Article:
Trophic

The trophic level of an organism is the position it occupies in a food chain. The word trophic derives from the Greek τροφή (trophē) referring to food or nourishment. The number of steps an organism is from the . Definition of trophic – relating to feeding and nutrition.

Of, relating to, or pertaining to nutrition. Of, or involving, the feeding habits or food relationship of different organisms in a food chain. Word origin: Greek Trophikos. Looking for online definition of – trophic in the Medical Dictionary? Meaning of – trophic medical term.

What does – trophic mean? English dictionary definition of trophic. Of or relating to nutrition.

From Ancient Greek τροφικός (trophikós, “pertaining to food or nourishment”), from τροφή (trophḗ, “food”). Trophic level, step in a nutritive series, or food chain, of an ecosystem. The organisms of a chain are classified into these levels on the basis of their feeding behaviour. The first and lowest level contains the producers, green plants.

The plants or their products are consumed by the second-level organisms—the herbivores, . A trophic level is the group of organisms within an ecosystem which occupy the same level in a food chain. There are five main trophic levels within a food chain, each of which differs in its nutritional relationship with the primary energy source. The primary energy source in any ecosystem is the Sun . Trophic pyrami the basic structure of interaction in all biological communities characterized by the manner in which food energy is passed from one trophic level to the next along the food chain. The base of the pyramid is composed of species called autotrophs, the primary producers of the ecosystem.

Trophic structure describes the system or organization of organisms into different trophic levels based on the amount of energy the organism consumes. Use search to find more. Habitat loss, trophic collapse, and the decline of ecosystem services. Dobson A(), Lodge Alder J, Cumming GS, Keymer J, McGlade J, Mooney H, Rusak JA, Sala O, Wolters V, Wall Winfree R, Xenopoulos MA. Author information: (1) Department of Ecology and Evolutionary Biology, Princeton University, Princeton,.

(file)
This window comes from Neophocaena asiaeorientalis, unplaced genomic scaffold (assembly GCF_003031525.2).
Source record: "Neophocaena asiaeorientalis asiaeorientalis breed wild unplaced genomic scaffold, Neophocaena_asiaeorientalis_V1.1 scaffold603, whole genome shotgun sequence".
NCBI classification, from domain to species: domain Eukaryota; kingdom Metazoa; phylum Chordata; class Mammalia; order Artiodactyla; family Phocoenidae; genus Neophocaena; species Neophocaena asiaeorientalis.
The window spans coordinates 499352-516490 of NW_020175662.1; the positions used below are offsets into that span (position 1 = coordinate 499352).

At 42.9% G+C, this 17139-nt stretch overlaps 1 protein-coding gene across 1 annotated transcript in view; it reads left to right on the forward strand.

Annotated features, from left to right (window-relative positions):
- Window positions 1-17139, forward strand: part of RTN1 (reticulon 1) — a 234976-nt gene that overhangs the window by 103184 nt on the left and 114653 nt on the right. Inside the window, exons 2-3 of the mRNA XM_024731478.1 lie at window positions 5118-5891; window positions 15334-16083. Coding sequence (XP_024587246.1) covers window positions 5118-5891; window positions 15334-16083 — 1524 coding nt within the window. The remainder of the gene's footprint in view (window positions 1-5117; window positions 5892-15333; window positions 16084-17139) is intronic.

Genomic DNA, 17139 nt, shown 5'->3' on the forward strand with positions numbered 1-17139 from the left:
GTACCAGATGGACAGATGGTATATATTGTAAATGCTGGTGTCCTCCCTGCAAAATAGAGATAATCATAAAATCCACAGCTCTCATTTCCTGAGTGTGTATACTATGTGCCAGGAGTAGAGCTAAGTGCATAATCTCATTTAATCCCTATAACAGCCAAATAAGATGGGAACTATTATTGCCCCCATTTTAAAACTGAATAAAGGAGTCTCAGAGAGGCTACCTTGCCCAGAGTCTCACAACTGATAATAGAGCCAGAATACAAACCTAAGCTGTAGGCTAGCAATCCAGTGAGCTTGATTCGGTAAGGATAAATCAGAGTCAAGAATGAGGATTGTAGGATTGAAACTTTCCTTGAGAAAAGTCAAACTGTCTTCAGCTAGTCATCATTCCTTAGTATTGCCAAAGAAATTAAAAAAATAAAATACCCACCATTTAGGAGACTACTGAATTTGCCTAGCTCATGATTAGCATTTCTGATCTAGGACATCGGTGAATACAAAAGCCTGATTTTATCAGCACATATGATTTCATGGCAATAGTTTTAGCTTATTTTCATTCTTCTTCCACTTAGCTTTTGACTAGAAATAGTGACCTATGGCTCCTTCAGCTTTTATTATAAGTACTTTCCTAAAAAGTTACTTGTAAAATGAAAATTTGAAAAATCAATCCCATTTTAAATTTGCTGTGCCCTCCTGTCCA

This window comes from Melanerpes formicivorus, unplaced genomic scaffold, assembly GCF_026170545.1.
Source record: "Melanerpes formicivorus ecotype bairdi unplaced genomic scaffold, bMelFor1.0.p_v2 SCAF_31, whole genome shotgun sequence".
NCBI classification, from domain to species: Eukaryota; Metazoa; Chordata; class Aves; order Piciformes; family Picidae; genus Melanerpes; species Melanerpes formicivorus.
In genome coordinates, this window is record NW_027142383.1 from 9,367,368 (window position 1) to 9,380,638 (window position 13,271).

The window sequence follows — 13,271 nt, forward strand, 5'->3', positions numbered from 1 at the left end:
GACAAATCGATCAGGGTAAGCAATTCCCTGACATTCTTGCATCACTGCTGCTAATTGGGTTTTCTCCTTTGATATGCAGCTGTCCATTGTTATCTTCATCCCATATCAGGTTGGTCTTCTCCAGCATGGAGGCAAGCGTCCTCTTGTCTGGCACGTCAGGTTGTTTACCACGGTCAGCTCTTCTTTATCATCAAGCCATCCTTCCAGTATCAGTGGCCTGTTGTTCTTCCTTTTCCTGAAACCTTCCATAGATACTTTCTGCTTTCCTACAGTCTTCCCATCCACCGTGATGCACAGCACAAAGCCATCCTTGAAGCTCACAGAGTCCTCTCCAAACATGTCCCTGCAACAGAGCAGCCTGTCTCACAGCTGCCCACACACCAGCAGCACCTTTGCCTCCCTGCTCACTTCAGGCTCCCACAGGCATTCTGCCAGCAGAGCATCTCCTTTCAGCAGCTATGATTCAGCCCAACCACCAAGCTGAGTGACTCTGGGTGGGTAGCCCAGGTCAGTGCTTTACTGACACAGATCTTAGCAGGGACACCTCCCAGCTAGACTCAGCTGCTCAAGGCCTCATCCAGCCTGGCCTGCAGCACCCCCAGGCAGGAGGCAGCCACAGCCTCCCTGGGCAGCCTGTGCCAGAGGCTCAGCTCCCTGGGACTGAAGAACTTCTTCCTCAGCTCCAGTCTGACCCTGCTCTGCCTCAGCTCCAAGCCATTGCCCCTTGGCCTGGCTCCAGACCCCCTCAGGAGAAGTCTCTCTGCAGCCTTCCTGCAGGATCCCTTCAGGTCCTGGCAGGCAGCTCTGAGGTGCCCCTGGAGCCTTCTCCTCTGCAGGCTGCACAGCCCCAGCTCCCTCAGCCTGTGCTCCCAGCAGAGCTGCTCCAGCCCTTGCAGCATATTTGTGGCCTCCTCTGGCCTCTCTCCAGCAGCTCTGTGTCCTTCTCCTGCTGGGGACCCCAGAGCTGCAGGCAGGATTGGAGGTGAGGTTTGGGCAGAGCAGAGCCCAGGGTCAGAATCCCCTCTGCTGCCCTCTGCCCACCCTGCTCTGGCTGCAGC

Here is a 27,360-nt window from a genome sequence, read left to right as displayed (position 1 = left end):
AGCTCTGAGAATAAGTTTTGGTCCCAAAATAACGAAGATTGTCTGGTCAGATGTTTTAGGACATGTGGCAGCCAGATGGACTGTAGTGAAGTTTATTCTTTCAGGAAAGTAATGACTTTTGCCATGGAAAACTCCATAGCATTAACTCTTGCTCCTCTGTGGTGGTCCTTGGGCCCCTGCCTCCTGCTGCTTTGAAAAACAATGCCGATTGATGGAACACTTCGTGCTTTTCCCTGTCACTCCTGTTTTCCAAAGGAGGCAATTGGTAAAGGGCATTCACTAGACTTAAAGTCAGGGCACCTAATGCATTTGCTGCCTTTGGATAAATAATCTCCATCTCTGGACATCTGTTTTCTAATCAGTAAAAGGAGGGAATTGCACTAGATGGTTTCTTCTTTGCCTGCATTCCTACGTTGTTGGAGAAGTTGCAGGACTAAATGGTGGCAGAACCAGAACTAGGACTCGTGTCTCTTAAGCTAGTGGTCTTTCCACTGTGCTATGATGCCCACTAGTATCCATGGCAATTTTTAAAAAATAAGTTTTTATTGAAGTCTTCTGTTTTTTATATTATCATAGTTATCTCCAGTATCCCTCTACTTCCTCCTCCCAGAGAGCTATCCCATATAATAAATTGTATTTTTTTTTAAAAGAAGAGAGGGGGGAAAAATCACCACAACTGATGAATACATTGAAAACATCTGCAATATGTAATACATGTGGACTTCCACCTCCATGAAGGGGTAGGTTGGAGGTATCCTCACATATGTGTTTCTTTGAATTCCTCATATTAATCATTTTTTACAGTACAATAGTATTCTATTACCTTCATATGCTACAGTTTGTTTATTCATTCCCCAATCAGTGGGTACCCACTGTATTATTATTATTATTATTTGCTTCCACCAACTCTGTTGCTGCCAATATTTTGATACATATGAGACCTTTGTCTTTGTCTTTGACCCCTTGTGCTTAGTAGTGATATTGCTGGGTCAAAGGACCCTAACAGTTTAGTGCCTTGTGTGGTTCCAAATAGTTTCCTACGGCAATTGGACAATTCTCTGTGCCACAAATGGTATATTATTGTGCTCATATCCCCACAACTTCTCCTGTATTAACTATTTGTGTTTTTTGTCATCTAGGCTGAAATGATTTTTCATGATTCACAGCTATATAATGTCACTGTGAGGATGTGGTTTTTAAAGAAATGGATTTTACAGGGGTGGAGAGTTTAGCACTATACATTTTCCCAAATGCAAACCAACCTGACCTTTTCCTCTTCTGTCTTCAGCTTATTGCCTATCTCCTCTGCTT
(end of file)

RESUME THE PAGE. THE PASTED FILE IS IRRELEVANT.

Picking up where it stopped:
Low– trophic level species account for more than of global fisheries production and contribute substantially to global food security. We used a range of ecosystem models to explore the effects of fishing low– trophic level species on marine ecosystems, including marine mammals and seabirds, and on other . Differences in phenological responses to climate change among species can desynchronise ecological interactions and thereby threaten ecosystem function. To assess these threats, we must quantify the relative impact of climate change on species at different trophic levels. Here, we apply a Climate . Most of you are now familiar with the concept of the trophic level (see Figure 1). It is simply a feeding level, as often represented in a food chain or food web.

Primary producers comprise the bottom trophic level, followed by primary consumers (herbivores), then secondary consumers (carnivores feeding on herbivores), and . Body size is a key factor in the feeding behaviour of organisms. A food chain or a food web defines who is eaten by whom in a given ecosystem. In aquatic food webs in particular, individual organisms often change in body size over several orders of magnitude during their life cycle. Therefore, trophic links are mainly .